Don't Let Your Dog Fall Prey to Chocolate Poisoning This Festive Season: Experts
Chocolate in small doses can cause vomiting or diarrhoea, and in large quantities it can lead to muscle tremors, seizures, an irregular heartbeat, internal bleeding or even heart attacks in dogs.
(Photo courtesy: AFP Relaxnews/ Lilun_Li/ Istock.com)
While Christmas may be a time of sweet indulgence for humans, for dogs it is a period of heightened risk of chocolate poisoning, experts warned on Thursday.
With edible tree decorations, sweet-laden advent calendars and gift boxes aplenty, chocolate becomes "more accessible" meaning dog owners must be extra vigilant, a University of Liverpool research team said.
When eaten by dogs, chocolate in small doses can cause vomiting or diarrhoea, and in large quantities it can lead to muscle tremors, seizures, an irregular heartbeat, internal bleeding or even heart attacks.
It is responsible for about a quarter of all acute canine intoxication cases.
"Chocolate ingestion has a unique seasonal pattern which merits highlighting this risk," the researchers wrote in the Vet Record journal after scrutinising five years worth data on chocolate poisoning from 229 British veterinary practices.
Such cases increase fourfold over Christmas compared to the rest of the year, they found, while at Easter it was double.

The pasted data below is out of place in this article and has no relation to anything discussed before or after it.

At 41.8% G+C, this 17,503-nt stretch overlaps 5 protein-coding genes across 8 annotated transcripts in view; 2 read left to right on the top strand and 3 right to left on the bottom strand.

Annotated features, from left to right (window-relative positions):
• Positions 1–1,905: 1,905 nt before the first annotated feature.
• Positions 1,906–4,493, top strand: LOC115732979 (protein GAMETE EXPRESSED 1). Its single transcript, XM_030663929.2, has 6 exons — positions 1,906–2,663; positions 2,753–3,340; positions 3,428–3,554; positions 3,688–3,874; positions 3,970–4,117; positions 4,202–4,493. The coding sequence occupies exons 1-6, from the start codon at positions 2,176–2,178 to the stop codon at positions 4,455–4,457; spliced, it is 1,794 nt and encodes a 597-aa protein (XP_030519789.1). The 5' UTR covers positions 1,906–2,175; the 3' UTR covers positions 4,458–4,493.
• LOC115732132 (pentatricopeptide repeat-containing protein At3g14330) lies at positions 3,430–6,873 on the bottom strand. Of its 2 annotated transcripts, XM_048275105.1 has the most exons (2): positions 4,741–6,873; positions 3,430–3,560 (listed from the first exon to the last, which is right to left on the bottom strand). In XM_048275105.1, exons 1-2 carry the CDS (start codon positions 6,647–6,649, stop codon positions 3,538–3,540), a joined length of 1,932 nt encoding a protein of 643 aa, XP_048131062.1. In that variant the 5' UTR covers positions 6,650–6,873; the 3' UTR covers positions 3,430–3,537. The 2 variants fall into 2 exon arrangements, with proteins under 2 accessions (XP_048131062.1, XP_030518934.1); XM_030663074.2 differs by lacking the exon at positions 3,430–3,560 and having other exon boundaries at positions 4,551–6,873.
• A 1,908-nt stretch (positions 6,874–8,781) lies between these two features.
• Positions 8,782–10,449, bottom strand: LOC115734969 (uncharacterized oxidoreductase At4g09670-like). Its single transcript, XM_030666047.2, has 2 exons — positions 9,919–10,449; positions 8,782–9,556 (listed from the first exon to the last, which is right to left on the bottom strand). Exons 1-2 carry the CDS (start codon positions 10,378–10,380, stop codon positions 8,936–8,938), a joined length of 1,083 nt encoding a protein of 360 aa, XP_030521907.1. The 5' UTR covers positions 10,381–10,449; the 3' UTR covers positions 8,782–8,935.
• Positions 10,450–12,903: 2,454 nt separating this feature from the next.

Young dogs were more likely to eat chocolate than older ones.
"Sources of chocolate included bars and boxes (often gift selections) of chocolate, Easter eggs, chocolate cake, liqueurs, chocolate rabbits, Santa Claus figurines, advent calendars, and Christmas tree decorations," the research team wrote.
There was "one case involving a hot chocolate drink."
A garden of eggs
Reported doses were mostly small, except in one case involving "a garden of Easter eggs hidden for a large party of children," the team found. None of the cases were life-threatening.
For dogs, the toxic element in chocolate is theobromine, with pet food maker Hills explaining on its website that while humans easily metabolise the substance, dogs process it much more slowly, "allowing it to build up to toxic levels in their system."
Darker chocolate contains more of the substance, and less than an ounce (28 grammes) of dark chocolate is enough to poison a 22 kilogramme (44-pound) dog.
"If you are worried or suspect that your dog may have eaten a large quantity of chocolate... call your veterinarian immediately," the company advises.
Chocolate is bad for cats too, but they are less likely to eat it. Unlike other mammals, they do not taste sweetness.
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